Dodgers Rockies Baseball Story silhouette

Colorado Rockies shortstop Trevor Story is silhouetted as he warms up before a baseball game against the Los Angeles Dodgers on Tuesday, Sept. 21, 2021, in Denver. (AP Photo/David Zalubowski)

DENVER — On July 21, Trevor Story walked out of Coors Field after what he thought was his final home game with the Rockies. With the trade deadline in the middle of their 10-game road trip, Story, a free agent after the season, was certain he would not be returning with the team.

But the Rockies didn’t trade him. And now, he’s again approaching what will likely be his last home game Wednesday. This time though, his future is in his hands.

“It’s going to be a little bit sentimental,” Story said. “I’m going to try to be in the moment the best I can. I might get emotional on Wednesday.”

Story assumed, knowing the team’s track record, that he would be dealt at the deadline, just like how the team has handled players in similar situations in the past. That included a lopsided trade that sent Story’s good friend Nolan Arenado to St. Louis in February.

Story made his feelings clear about how he felt that day, taking himself out of the lineup for the first game after the deadline. He was confused, and admitted that it was a tough situation to deal with. He got only a minimal explanation from interim general manager Bill Schmidt, who later told the media that the Rockies did not receive any offers that were worth considering.

At the time, Story said the writing was on the wall concerning his future in Colorado. He’s not taking anything off the table, he said. But those feelings are still real.

He plans to make a list of teams he would be willing to play for. It’ll be a group decision, he said, with his wife factoring into the conversation. The Texas Rangers, their hometown, are among the teams that sources said plan to go after him. The Rockies are expected to make Story a qualifying offer, which, if he turns it down, will give the team an extra draft pick next year.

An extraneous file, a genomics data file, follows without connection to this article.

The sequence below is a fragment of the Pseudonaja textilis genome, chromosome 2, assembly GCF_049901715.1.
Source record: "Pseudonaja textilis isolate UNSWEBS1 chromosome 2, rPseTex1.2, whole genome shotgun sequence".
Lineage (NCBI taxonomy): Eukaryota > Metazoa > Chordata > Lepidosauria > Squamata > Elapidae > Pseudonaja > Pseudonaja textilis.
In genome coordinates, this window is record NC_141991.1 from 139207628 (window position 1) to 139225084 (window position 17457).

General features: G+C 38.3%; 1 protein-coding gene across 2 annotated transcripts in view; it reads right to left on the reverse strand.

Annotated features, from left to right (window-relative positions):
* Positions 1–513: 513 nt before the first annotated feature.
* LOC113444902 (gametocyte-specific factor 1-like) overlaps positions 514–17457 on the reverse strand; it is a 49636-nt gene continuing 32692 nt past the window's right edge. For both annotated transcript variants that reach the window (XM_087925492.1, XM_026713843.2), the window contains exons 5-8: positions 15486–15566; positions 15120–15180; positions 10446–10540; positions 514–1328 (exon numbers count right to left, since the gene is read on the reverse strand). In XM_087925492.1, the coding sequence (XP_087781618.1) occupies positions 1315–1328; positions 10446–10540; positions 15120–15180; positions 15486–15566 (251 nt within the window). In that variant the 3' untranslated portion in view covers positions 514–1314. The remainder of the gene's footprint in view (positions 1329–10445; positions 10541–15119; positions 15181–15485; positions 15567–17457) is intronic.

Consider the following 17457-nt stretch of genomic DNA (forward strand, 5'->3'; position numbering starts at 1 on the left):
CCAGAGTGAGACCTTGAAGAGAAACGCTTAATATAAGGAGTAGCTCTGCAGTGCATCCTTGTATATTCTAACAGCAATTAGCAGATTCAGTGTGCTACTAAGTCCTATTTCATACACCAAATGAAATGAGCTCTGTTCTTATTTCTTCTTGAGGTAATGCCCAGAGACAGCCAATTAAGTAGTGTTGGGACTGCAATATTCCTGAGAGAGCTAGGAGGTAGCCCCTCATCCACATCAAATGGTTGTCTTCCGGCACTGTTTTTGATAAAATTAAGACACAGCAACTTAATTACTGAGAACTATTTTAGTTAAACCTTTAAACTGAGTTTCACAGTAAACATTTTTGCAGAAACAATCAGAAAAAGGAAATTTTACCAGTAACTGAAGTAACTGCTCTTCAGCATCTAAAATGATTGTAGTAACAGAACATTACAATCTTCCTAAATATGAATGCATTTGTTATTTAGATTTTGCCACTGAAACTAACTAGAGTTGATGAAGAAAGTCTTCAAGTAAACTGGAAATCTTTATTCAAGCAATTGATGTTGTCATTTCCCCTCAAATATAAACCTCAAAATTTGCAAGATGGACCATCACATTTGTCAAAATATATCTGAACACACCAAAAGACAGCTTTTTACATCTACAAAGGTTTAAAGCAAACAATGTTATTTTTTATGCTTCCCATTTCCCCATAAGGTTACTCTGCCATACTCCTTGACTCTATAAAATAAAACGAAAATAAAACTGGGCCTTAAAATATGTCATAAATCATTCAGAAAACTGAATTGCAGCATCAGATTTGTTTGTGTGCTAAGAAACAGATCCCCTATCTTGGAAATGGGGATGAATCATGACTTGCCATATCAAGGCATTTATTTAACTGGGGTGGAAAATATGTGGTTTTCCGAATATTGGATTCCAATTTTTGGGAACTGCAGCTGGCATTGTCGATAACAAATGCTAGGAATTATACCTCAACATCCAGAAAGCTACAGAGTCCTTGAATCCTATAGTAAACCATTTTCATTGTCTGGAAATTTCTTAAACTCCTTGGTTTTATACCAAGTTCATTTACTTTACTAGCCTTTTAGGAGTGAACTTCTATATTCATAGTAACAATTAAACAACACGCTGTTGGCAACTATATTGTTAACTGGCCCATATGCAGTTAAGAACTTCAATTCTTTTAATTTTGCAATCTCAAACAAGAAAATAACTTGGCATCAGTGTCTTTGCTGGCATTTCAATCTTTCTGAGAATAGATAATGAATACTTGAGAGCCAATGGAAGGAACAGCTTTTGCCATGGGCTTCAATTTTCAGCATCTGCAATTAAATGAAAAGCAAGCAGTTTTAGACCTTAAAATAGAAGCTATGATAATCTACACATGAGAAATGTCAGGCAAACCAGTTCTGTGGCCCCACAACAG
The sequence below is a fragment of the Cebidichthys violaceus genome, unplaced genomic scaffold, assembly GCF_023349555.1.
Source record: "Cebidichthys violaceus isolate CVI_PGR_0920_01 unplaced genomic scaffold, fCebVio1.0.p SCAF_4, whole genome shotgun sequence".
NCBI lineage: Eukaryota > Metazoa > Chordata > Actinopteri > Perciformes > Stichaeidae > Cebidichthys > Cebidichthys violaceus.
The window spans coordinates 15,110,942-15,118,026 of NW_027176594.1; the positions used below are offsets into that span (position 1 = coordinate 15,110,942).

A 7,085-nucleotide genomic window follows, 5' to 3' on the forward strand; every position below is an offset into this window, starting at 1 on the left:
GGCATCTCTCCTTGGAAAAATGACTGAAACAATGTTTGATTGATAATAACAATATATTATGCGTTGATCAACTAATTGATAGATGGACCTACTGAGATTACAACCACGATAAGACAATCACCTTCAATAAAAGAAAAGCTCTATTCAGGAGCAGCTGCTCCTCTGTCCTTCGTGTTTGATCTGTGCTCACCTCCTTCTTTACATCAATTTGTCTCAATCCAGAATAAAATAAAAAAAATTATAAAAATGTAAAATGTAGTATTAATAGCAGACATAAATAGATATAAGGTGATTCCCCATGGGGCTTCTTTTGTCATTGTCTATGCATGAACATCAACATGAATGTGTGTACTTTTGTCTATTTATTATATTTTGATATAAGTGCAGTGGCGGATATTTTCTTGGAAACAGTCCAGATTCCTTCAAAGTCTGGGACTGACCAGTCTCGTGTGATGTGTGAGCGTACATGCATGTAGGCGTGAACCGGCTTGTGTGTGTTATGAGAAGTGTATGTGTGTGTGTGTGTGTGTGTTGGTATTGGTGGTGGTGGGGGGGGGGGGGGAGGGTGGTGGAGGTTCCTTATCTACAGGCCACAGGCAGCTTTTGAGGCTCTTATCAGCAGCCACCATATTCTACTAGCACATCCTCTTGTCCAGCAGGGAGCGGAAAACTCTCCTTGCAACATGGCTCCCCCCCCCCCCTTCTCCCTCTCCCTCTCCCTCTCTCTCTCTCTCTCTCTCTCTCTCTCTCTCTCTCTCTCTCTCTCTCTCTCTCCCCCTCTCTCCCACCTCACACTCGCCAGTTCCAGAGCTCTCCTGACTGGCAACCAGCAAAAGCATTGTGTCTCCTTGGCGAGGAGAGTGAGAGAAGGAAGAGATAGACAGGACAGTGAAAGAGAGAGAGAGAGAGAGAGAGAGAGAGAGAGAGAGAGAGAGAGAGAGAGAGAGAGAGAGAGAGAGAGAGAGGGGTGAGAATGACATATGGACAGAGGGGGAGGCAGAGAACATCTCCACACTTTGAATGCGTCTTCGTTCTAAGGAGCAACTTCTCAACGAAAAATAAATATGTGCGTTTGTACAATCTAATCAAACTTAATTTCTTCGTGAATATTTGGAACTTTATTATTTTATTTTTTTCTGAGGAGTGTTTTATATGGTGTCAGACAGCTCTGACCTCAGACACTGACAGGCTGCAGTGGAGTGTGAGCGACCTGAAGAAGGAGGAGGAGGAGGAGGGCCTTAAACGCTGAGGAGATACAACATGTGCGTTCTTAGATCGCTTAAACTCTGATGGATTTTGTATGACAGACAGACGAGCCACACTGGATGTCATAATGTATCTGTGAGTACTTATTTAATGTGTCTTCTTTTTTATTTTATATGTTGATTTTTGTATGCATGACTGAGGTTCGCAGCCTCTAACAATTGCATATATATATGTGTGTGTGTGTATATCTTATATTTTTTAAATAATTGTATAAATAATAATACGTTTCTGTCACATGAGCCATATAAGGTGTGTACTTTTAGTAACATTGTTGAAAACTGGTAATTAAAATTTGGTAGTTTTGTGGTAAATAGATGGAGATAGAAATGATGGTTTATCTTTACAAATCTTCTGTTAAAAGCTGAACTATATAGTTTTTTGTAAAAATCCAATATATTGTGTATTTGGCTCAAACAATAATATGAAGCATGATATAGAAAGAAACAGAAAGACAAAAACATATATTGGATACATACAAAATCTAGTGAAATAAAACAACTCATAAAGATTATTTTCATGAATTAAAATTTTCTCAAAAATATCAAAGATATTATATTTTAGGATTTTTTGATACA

But most importantly, Story said he wants to play somewhere that shares his goals. He’s been to the playoffs just twice in six years with the Rockies.

“Above all, winning,” Story said of what he’s looking for in a team. “A winning culture and a plan to win is what excites me the most.”

“The consistency just hasn’t been there,” he added about the Rockies during his time.

The market for shortstops this offseason will be crowded. The Mets’ Javier Baez, the Dodgers' Corey Seager, the Blue Jays' Marcus Semien and the Astros’ Carlos Correa are among the others who are free agents after this season.

Story has not had his best season. His batting average before Tuesday’s game was .245, after three seasons in a row of hitting right below .300. He said he may have put too much pressure on himself early in the season, with the weight of trade talks hovering around him. 

But there’s also the case of his right elbow, which he hurt in May for the second time in three seasons. He was shut down for two weeks, and since then has missed a number of plays that would indicate that it’s not 100 percent. He has 14 errors, a career high.

Story said that he plans to rework his throwing program and take a deep dive into what’s been causing these miscues.

“It’s a lot better,” he said about his elbow. “It feels good.”

After Wednesday’s game, Story will walk across the Coors Field infield on his way to the team bus, passing the spot on the infield he stood for six seasons. Then he’ll get on a plane, and head to Arizona for the last three games of the season.

Beyond that is unknown. But he'll be the one who gets to make that decision. 

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